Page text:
LECTURES ON SURGERY,

1833 The Lancet  
with violent itching of the palms of the ' hands, and he, moreover, experienced the bad effects of chronic inflammation. Re-! traction of the flexor tendons of the fingers . in both hands, had s u ccessivcly taken place,! with a callous hardening of the investing I skin. The sheaths of the tendons refused their office, and adhered completely I throughout. This affection has been frequently met with. It is of an alarming' character, and is worthy of much practical attention. The coccygeal
more » ... he coccygeal paratrima, is, as is known, inflammation more or less acute of the mucous substance of the skin, dependent on the compression of too prolonged a decubilus. It is an ac:;ident common in hospitals, attacking scorbutic, typhoid, and adynamic patients. It is aggravated by the nature of the maladies of which it is the sad result, and often terminates in gangrenous degeneration. A man who had remained ten years on his back at the Hospice des Incurables became maniacal. All the back of his body became covered with ecchymoses and erythematous patches. The pain was terrible, and he could obtain no sleep. For the remaincler of his existence he lived in the most dreadful torture. cinus Effect rf'irnlrryuer Food. HAVING in the two last lectures endeavoured to point out the various circumstances which require attention previous to performing surgical operations, more particularly certain varieties of constitutions, differences of temperament, of age, of season, and states of the atm6sphere ; and having also endeavoured to point out the treatment necessary previons to the performance of operations, as well as the modes of conducting them, I have to consider the system of treatment which ought to be employed aj'ter operations have been effected. -Ejects of Syncope.—After an operation it is of great consequence to place the patient under circumstances where he may enjoy the most perfect tranquillity and uninterrupted sleep. It is a common practice to give wine and such-like cordials, with a view to relieve the state of syncope or depression which usually occurs during the performance of, or which follows, operations; but I would recommend you not to have recourse to those measures, and rather to consider such state of collapse favourable to the future recovery of the patient, as nothing will contribute more towards preventing the accession of any febrile symptoms. Of late years, particularly, I have strictly followed this practice,-a practice, it must be admitted, very opposite to that usually pursued; for, generally, when a patient becomes faint during an operation, not only is wine given, but the surgeon does not even proceed with the operation until the patient recovers from the syncope, or when syncope comes on after the operation, then it is the custom freely to give wine until the vital powers are restored. Instead of following these rules, you ought to take advantage of the insensibility of the patient in a state of syncope, and of the parts not being gorged with blood, to hasten with the operation, and, as has already been said, instead of using artificial means to restore the heart's action when syncope succeeds an operation, the longer that state is protracted the greater will be the check given to the occurrence of subsequent inflammation. Inflammatory S'yrngtoms.-There. are different classes of symptoms which may come on after an operation, and which, if not subdued, may either protract the cure, cause the complete failure of tho operation, or even destroy life itself. An inflamed state of the wound, accompanied by fever, is by far the most usual and the most dangerous state which can follow an operation ; for which reason I shall iirst direct your attention to this subject. It will be generally found, that within the first twenty-four hours, and often in even a shorter time, a very correct estimate may be formed of the probable degree of violence of the febrile attack which is likely to come on after an operation. It has been observed by Dupuytren, the most celebrated surgeon of our time, that of all , those who died at the Hotel Dieu after , operations, the majority perished in con-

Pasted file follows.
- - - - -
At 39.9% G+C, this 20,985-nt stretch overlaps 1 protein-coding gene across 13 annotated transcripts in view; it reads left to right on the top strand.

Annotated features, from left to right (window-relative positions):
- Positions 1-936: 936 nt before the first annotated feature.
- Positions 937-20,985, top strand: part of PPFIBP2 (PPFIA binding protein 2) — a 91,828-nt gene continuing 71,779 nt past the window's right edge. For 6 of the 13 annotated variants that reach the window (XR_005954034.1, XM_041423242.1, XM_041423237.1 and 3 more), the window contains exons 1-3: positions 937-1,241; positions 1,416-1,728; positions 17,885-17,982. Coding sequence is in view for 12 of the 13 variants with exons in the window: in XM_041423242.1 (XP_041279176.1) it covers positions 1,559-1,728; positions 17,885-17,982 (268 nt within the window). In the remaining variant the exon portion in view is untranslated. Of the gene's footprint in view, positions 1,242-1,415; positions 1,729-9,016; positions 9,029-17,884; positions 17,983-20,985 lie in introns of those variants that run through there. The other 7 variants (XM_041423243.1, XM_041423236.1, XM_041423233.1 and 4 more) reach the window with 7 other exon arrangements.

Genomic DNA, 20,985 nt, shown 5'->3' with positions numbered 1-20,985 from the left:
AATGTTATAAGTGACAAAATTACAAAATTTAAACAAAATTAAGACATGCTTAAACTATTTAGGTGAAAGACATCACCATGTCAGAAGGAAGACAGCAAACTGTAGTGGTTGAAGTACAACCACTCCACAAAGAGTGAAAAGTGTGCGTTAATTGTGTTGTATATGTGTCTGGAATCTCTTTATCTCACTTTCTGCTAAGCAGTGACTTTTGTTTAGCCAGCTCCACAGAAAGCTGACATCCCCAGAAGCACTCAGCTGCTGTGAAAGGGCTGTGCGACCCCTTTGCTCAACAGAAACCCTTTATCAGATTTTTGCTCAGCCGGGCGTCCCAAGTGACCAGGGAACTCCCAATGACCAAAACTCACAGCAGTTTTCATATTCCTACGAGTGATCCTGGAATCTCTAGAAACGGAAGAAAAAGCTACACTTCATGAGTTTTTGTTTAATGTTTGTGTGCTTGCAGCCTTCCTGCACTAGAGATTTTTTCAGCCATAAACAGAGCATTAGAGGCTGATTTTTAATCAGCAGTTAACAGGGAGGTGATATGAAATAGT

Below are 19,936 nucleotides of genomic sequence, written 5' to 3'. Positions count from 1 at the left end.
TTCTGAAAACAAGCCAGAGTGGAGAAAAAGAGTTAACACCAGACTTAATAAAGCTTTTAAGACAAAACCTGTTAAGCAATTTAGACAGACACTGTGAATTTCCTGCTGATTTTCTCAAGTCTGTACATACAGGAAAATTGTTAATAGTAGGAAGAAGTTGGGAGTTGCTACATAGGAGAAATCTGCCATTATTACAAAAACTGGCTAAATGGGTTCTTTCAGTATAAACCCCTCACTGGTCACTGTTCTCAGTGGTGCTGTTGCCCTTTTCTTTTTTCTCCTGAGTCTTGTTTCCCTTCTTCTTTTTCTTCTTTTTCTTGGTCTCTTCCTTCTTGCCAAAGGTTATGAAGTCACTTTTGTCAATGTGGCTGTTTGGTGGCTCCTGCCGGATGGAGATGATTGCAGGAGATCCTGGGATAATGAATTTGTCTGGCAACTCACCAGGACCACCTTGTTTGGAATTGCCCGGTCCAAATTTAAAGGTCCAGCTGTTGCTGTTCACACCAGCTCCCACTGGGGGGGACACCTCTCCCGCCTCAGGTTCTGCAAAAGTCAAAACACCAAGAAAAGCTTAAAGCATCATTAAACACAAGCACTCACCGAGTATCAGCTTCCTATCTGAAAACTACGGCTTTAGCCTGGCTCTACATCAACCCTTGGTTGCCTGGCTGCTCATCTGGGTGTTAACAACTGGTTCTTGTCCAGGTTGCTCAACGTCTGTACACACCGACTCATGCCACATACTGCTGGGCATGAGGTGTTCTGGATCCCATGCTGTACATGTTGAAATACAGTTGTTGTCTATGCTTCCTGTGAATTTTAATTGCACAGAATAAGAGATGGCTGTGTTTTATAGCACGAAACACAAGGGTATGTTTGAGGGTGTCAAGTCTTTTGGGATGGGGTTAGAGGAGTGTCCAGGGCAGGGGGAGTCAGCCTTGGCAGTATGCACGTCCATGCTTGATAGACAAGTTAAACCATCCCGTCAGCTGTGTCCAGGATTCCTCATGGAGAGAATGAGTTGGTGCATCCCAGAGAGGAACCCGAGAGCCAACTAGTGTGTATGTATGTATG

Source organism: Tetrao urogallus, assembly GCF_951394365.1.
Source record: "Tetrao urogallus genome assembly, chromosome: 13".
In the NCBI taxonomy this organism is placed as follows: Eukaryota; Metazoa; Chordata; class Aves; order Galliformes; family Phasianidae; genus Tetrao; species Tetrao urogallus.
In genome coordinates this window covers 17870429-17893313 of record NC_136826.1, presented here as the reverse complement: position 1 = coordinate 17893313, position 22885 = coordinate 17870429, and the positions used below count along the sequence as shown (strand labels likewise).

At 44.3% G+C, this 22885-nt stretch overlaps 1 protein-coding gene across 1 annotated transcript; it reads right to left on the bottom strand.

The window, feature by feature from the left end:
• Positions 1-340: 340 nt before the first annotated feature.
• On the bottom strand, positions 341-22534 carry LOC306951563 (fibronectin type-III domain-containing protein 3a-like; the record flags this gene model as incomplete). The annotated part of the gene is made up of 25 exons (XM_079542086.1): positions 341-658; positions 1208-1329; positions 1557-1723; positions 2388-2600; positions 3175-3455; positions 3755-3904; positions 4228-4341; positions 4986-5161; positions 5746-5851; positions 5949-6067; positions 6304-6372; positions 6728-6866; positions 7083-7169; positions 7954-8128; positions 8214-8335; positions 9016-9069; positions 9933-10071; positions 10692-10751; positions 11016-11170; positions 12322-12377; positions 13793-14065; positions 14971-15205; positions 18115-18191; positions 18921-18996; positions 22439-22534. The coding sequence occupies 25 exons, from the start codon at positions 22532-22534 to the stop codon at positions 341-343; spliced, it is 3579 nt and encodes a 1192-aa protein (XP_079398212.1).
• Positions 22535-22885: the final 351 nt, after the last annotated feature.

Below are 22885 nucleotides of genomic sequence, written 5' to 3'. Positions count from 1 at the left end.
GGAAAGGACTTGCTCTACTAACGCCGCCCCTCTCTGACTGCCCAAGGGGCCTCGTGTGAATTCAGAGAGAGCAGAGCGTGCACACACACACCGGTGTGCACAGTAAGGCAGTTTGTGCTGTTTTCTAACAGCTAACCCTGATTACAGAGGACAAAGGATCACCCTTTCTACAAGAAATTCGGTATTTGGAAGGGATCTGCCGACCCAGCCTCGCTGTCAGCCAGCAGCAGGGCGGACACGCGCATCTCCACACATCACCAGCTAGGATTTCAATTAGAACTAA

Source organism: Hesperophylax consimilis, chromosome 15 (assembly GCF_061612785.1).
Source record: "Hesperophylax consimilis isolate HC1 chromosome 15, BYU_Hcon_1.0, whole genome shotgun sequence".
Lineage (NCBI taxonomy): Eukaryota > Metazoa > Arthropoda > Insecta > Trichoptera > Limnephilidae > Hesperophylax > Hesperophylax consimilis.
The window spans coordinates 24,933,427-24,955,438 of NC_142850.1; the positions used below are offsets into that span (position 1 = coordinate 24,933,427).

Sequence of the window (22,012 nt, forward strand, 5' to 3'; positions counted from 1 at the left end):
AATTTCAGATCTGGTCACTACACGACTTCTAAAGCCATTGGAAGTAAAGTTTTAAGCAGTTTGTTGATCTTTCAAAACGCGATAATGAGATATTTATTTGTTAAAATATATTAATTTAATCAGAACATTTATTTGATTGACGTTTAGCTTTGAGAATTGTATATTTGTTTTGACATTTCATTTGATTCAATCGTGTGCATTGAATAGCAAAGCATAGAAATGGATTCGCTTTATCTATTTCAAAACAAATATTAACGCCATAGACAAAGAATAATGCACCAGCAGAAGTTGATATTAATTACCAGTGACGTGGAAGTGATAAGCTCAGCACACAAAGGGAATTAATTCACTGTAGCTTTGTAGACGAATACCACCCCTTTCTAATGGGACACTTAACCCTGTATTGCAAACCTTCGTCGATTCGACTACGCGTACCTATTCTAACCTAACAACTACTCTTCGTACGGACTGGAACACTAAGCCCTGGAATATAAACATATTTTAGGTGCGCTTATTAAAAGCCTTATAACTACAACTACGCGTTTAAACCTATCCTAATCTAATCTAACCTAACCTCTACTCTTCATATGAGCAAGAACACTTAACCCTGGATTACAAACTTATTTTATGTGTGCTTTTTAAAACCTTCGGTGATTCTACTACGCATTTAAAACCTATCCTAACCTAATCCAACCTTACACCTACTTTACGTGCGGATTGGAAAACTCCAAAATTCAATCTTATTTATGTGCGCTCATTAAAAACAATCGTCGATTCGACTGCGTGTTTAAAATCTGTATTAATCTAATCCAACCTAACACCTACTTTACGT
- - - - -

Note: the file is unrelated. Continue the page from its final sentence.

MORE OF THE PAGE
doi:10.1016/s0140-6736(02)94935-4 fatcat:czqftrdpknfw7oqavpzsslr4j4